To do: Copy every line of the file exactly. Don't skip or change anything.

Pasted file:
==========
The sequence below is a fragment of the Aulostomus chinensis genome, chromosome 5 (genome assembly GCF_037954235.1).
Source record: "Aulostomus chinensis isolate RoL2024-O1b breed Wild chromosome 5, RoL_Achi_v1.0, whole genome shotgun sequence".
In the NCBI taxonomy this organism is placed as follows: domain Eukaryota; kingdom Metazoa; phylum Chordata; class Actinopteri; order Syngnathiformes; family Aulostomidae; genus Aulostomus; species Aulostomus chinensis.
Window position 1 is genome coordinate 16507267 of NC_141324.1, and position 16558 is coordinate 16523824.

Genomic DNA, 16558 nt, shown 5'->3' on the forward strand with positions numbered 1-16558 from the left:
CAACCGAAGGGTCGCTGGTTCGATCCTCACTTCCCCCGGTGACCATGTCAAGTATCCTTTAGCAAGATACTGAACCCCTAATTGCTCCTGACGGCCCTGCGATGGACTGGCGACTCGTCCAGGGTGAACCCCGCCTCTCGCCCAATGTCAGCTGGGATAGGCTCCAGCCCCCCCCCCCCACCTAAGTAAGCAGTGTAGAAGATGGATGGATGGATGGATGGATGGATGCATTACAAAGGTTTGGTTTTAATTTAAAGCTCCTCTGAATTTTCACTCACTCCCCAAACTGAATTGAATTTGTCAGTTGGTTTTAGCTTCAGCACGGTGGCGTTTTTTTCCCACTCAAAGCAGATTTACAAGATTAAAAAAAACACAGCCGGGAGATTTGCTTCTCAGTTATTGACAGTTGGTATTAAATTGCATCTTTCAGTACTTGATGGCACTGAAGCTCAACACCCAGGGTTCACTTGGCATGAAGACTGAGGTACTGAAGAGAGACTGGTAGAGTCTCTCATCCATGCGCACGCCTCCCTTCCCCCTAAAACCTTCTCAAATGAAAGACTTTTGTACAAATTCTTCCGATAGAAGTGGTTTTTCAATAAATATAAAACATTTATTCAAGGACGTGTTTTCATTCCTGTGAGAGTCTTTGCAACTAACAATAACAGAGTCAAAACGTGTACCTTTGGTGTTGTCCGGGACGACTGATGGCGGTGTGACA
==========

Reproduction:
The sequence below is a fragment of the Aulostomus chinensis genome, chromosome 5 (genome assembly GCF_037954235.1).
Source record: "Aulostomus chinensis isolate RoL2024-O1b breed Wild chromosome 5, RoL_Achi_v1.0, whole genome shotgun sequence".
In the NCBI taxonomy this organism is placed as follows: domain Eukaryota; kingdom Metazoa; phylum Chordata; class Actinopteri; order Syngnathiformes; family Aulostomidae; genus Aulostomus; species Aulostomus chinensis.
Window position 1 is genome coordinate 16507267 of NC_141324.1, and position 16558 is coordinate 16523824.

Genomic DNA, 16558 nt, shown 5'->3' on the forward strand with positions numbered 1-16558 from the left:
CAACCGAAGGGTCGCTGGTTCGATCCTCACTTCCCCCGGTGACCATGTCAAGTATCCTTTAGCAAGATACTGAACCCCTAATTGCTCCTGACGGCCCTGCGATGGACTGGCGACTCGTCCAGGGTGAACCCCGCCTCTCGCCCAATGTCAGCTGGGATAGGCTCCAGCCCCCCCCCCCCACCTAAGTAAGCAGTGTAGAAGATGGATGGATGGATGGATGGATGGATGCATTACAAAGGTTTGGTTTTAATTTAAAGCTCCTCTGAATTTTCACTCACTCCCCAAACTGAATTGAATTTGTCAGTTGGTTTTAGCTTCAGCACGGTGGCGTTTTTTTCCCACTCAAAGCAGATTTACAAGATTAAAAAAAACACAGCCGGGAGATTTGCTTCTCAGTTATTGACAGTTGGTATTAAATTGCATCTTTCAGTACTTGATGGCACTGAAGCTCAACACCCAGGGTTCACTTGGCATGAAGACTGAGGTACTGAAGAGAGACTGGTAGAGTCTCTCATCCATGCGCACGCCTCCCTTCCCCCTAAAACCTTCTCAAATGAAAGACTTTTGTACAAATTCTTCCGATAGAAGTGGTTTTTCAATAAATATAAAACATTTATTCAAGGACGTGTTTTCATTCCTGTGAGAGTCTTTGCAACTAACAATAACAGAGTCAAAACGTGTACCTTTGGTGTTGTCCGGGACGACTGATGGCGGTGTGACA